The National Aeronautics and Space Administration (NASA) has announced that it has found evidence of water vapor in the atmosphere of Jupiter’s moon Ganymede. As a result of analyzing data observed by NASA’s Hubble Space Telescope by a research group at the Royal Institute of Technology in Sweden, they found evidence of the existence of water molecules in Ganymede’s atmosphere.
Jupiter’s moon Ganymede started with Pioneer 10 observation in 1972, and various probes have been investigated since then. For example, in the Voyager Project, the Voyager Project revealed the exact size of Ganymede, and the Galileo probe missions from 1996 to 2000 discovered that it had its own magnetic field and that there was a large amount of water underground. Also, it has been known that the surface of Ganymede is covered with ice or that there is an atmosphere in the survey by the probe and the observation by the Hubble Space Telescope.
In 1998, the world’s first Ganymede ultraviolet image was taken using the Hubble Space Telescope imaging spectrometer. As a result of analyzing the ultraviolet image, it was thought that the difference between the two observations was caused by oxygen molecules contained in the atmosphere as a light pattern representing the Ganymede atmosphere. At this time, he recognized a light pattern different from that caused by oxygen molecules, but at the time, it was speculated that it was the effect of oxygen atoms contained in the atmosphere.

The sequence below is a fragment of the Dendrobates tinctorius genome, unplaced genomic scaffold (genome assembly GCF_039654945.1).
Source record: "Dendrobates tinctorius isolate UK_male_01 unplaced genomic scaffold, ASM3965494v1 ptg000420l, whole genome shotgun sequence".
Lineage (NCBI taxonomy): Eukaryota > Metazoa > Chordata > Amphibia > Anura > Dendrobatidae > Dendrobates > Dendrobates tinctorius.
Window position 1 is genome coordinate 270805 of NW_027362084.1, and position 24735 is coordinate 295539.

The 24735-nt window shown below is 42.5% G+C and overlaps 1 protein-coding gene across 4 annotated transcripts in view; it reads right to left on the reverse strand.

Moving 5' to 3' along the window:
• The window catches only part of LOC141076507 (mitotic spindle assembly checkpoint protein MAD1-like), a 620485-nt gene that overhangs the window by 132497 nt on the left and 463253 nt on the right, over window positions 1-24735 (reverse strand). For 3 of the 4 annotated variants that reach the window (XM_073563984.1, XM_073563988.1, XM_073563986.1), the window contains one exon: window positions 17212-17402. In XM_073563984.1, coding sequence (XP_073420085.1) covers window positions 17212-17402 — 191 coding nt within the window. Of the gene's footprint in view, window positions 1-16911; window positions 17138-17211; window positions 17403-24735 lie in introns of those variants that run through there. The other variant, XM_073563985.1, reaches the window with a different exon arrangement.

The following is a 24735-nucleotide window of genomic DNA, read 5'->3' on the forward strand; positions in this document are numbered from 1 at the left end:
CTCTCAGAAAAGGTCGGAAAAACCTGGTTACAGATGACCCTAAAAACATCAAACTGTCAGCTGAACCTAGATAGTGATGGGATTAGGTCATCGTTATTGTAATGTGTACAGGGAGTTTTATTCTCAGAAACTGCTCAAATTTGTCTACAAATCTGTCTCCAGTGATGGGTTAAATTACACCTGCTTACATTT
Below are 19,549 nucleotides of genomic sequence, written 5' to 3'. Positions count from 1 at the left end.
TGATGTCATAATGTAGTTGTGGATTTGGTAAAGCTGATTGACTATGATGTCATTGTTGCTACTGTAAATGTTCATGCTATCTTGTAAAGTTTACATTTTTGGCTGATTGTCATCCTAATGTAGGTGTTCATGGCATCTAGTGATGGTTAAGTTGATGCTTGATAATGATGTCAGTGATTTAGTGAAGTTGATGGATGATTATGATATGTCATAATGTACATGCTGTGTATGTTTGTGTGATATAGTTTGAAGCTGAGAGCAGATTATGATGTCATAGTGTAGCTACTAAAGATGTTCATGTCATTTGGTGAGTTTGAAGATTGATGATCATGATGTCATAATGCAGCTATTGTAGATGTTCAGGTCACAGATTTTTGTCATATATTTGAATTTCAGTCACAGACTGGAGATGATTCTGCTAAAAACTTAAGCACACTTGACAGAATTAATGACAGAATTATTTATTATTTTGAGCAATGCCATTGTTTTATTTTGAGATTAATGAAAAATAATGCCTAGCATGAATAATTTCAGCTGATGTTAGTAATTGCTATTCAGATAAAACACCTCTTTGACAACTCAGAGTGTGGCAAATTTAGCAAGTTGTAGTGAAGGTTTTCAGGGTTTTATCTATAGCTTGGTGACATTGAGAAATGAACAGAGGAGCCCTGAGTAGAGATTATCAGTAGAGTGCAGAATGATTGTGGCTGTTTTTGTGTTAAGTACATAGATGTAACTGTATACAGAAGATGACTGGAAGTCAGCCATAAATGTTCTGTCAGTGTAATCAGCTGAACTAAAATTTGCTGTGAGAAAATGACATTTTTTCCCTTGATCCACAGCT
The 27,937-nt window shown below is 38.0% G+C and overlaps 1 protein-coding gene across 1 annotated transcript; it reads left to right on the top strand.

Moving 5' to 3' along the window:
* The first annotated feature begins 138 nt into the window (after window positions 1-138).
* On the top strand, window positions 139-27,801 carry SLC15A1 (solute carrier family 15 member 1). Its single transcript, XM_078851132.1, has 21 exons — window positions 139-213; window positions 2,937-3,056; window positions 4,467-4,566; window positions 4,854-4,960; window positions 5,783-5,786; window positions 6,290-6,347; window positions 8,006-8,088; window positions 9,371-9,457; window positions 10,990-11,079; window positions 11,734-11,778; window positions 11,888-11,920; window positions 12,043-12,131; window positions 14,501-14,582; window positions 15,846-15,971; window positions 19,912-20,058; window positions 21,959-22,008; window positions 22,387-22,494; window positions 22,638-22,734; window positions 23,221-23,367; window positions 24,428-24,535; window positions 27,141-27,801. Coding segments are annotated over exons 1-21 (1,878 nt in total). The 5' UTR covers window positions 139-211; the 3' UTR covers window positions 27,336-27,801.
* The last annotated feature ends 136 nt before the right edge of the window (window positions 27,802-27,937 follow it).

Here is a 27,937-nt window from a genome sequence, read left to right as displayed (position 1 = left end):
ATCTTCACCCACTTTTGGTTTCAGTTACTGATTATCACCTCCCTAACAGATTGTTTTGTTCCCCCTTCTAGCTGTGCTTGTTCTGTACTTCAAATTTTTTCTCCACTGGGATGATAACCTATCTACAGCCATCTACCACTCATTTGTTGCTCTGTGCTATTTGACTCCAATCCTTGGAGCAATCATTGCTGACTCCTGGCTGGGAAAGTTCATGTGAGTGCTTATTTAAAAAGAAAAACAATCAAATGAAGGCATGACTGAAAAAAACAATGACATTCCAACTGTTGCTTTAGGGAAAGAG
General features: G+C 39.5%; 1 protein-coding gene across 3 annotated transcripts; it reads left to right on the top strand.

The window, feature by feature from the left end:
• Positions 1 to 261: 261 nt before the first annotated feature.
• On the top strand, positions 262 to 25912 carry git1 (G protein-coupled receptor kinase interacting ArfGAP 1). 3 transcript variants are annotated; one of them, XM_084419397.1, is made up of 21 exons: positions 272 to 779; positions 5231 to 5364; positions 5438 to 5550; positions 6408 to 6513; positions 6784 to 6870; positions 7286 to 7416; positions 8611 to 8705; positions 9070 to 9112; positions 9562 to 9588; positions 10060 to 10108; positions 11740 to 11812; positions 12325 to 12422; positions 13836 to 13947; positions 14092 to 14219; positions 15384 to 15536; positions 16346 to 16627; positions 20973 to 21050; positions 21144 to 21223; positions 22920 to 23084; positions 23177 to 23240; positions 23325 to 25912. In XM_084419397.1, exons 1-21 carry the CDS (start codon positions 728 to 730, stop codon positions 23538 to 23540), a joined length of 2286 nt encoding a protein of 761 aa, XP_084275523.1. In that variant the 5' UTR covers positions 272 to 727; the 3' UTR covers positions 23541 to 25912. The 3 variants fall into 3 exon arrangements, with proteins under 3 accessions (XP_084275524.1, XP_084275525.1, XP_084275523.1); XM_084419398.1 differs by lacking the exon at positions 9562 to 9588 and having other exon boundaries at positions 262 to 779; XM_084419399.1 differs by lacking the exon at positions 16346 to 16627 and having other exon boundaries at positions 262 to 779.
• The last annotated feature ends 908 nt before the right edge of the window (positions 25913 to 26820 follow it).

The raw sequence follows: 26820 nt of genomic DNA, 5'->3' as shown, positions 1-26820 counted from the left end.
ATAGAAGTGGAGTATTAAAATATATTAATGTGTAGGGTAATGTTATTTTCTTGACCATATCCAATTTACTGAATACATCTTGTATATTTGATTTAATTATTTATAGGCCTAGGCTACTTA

However, this time, a research team at the Royal Institute of Technology in Sweden took an ultraviolet spectrum taken with a spectrometer of the Hubble Space Telescope and compared it with previous data to find out how many oxygen atoms were contained in Ganymede’s atmosphere.
Therefore, to investigate why different light patterns are observed, the relative distribution of the aurora in Ganymede was analyzed in detail. As a result, it is said that the location where the different light patterns were measured had the same temperature that the ice covering the surface melted and sublimated. In other words, it was speculated that the atmosphere at the site contained water vapor sublimated by ice, so the light patterns representing atmospheric conditions were different.
Because atmospheric conditions affect observation instruments, this discovery is expected to be of great help to Ganymede exploration in the future. Ganymede, where air and water exist, is also an important place for space development. Jupiter ICy moonsExplorer (JUICE) also plans to conduct surface and subsurface observations. The probe is scheduled for launch in 2022 and is expected to reach Jupiter in 2029. Related information can be found here.